Myelencephalon

The myelencephalon is a brain vesicle that gives rise to the medulla oblongata. It differs from the spinal cord in that its lateral walls are everted (Fig. 19.18, B and C). Alar and basal plates separated by the sulcus limitans can be clearly distinguished. The basal plate, similar to that of the spinal cord, contains motor nuclei. These nuclei are divided into three groups: (a) a medial somatic efferent

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Sulcus Limitans Function

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Figure 19.17 Lateral view of the brain vesicles in an 8-week embryo (crown-rump length approximately 27 mm). The roof plate of the rhombencephalon has been removed to show the intraventricular portion of the rhombic lip. Note the origin of the cranial nerves.

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Figure 19.17 Lateral view of the brain vesicles in an 8-week embryo (crown-rump length approximately 27 mm). The roof plate of the rhombencephalon has been removed to show the intraventricular portion of the rhombic lip. Note the origin of the cranial nerves.

group, (b) an intermediate special visceral efferent group, and (c) a lateral general visceral efferent group (Fig. 19.18C).

The first group contains motor neurons, which form the cephalic continuation of the anterior horn cells. Since this somatic efferent group continues rostrally into the mesencephalon, it is called the somatic efferent motor column. In the myelencephalon it includes neurons of the hypoglossal nerve that supply the tongue musculature. In the metencephalon and the mesencephalon, the column contains neurons of the abducens (Fig. 19.19), trochlear, and oculomotor nerves (see Fig. 19.23), respectively. These nerves supply the eye musculature.

The special visceral efferent group extends into the metencephalon, forming the special visceral efferent motor column. Its motor neurons supply striated muscles of the pharyngeal arches. In the myelencephalon the column is represented by neurons of the accessory, vagus, and glossopharyngeal nerves.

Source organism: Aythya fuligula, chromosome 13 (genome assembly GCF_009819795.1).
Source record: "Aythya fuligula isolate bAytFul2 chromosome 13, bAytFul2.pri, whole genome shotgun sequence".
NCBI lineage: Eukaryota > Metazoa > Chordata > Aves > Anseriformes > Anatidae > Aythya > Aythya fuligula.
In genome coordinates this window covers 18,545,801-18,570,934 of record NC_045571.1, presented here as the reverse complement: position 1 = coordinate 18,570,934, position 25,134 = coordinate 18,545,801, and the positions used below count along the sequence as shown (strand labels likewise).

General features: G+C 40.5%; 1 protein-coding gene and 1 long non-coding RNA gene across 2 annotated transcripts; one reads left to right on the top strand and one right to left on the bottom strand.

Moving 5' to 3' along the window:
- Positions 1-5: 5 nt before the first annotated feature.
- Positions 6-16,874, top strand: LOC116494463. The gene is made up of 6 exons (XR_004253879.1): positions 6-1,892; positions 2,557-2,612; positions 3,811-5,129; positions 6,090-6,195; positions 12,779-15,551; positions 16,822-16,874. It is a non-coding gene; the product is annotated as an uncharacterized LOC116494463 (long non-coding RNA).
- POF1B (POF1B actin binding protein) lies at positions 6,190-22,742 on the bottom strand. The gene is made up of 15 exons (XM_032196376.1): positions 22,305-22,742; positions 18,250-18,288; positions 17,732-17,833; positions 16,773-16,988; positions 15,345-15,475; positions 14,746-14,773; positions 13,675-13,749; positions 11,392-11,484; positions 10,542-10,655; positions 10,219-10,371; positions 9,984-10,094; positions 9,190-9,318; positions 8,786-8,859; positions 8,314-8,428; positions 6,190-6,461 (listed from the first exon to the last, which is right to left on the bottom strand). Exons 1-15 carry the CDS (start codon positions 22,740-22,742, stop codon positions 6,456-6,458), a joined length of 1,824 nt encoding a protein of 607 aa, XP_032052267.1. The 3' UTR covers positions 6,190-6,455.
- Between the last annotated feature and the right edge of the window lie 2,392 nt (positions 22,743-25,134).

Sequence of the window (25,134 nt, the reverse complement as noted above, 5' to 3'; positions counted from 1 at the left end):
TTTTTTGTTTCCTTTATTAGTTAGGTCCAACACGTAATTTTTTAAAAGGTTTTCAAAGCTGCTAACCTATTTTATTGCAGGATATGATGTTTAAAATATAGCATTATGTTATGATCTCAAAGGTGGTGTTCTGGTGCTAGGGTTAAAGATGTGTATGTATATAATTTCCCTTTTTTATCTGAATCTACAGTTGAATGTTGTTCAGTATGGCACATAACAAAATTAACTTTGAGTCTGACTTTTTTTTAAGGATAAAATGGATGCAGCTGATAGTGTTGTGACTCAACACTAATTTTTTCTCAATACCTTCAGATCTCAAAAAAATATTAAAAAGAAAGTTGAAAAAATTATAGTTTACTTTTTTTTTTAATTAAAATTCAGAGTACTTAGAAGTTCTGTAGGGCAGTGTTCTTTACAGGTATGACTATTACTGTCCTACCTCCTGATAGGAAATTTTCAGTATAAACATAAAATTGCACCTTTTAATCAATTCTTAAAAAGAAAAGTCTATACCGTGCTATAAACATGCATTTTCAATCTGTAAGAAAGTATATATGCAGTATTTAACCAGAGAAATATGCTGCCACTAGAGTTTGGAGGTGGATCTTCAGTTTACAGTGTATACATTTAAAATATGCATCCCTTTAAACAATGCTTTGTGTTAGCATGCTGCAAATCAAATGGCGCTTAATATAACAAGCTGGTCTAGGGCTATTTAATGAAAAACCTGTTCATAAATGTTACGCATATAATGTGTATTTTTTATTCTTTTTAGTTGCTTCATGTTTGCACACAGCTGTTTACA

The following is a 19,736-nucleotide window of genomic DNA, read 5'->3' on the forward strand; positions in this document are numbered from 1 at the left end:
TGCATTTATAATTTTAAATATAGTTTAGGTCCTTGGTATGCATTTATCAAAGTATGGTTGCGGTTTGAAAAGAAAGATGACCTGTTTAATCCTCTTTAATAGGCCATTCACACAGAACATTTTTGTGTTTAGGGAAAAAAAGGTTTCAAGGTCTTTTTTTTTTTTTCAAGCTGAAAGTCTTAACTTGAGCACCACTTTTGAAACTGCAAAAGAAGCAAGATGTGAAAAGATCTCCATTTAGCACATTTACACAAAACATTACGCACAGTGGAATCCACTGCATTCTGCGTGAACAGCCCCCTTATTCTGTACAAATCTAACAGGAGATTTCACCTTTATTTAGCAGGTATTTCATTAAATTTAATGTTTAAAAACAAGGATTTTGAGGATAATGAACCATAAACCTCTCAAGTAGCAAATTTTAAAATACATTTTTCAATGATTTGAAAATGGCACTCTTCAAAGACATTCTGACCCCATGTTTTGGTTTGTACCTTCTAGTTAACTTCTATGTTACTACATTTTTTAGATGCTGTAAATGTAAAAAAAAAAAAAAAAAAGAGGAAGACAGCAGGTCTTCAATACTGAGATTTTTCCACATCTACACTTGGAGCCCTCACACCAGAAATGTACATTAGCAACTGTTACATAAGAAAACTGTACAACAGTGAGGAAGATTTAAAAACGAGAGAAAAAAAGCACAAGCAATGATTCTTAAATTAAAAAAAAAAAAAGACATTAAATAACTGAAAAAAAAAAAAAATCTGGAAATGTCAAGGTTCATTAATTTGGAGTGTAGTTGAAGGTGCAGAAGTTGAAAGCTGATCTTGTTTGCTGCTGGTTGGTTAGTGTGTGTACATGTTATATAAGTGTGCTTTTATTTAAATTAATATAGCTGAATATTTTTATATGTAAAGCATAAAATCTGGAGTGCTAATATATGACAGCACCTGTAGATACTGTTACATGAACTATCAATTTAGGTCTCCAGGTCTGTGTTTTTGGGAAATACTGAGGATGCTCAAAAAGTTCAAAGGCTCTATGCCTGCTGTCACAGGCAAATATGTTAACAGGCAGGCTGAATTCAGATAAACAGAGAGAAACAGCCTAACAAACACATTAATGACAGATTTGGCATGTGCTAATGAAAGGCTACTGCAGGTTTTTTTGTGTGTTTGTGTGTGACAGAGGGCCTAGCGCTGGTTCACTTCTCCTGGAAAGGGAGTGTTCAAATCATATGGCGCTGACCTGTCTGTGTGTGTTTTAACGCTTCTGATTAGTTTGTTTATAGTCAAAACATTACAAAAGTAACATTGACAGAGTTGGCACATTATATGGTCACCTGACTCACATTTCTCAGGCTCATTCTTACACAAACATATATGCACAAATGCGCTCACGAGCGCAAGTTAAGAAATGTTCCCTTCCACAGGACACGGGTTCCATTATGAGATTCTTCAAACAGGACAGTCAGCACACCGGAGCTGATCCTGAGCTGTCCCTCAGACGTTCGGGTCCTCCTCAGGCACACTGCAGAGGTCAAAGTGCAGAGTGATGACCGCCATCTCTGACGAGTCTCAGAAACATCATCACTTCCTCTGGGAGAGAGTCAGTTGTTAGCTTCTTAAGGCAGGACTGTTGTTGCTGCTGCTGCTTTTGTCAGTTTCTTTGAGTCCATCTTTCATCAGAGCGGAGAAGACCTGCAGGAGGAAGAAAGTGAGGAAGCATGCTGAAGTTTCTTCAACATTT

The general visceral efferent group contains motor neurons that supply involuntary musculature of the respiratory tract, intestinal tract, and heart.

The alar plate contains three groups of sensory relay nuclei (see Fig. 19.18C). The most lateral of these, the somatic afferent (sensory) group, receives impulses from the ear and surface of the head by way of the vestibu-locochlear and trigeminal nerves. The intermediate, or special visceral afferent, group receives impulses from taste buds of the tongue and from the palate, oropharynx, and epiglottis. The medial, or general visceral afferent, group receives interoceptive information from the gastrointestinal tract and heart.

The roof plate of the myelencephalon consists of a single layer of ependy-mal cells covered by vascular mesenchyme, the pia mater (Figs. 19.5 and

Meten-cephalon

Myelen-cephalon

Meten-cephalon

Myelen-cephalon

Metencephalon And Myelencephalon

Mesencephalon

Abducens nerve

Rhombic lip

Basal plate

Alar plate

Attachment of roof plate

4th ventricle

Roof plate

Mesencephalon

Abducens nerve

Rhombic lip

Basal plate

4th ventricle

Roof plate

Sulcus Limitans

Basal plate

Sulcus limitans

Alar plate

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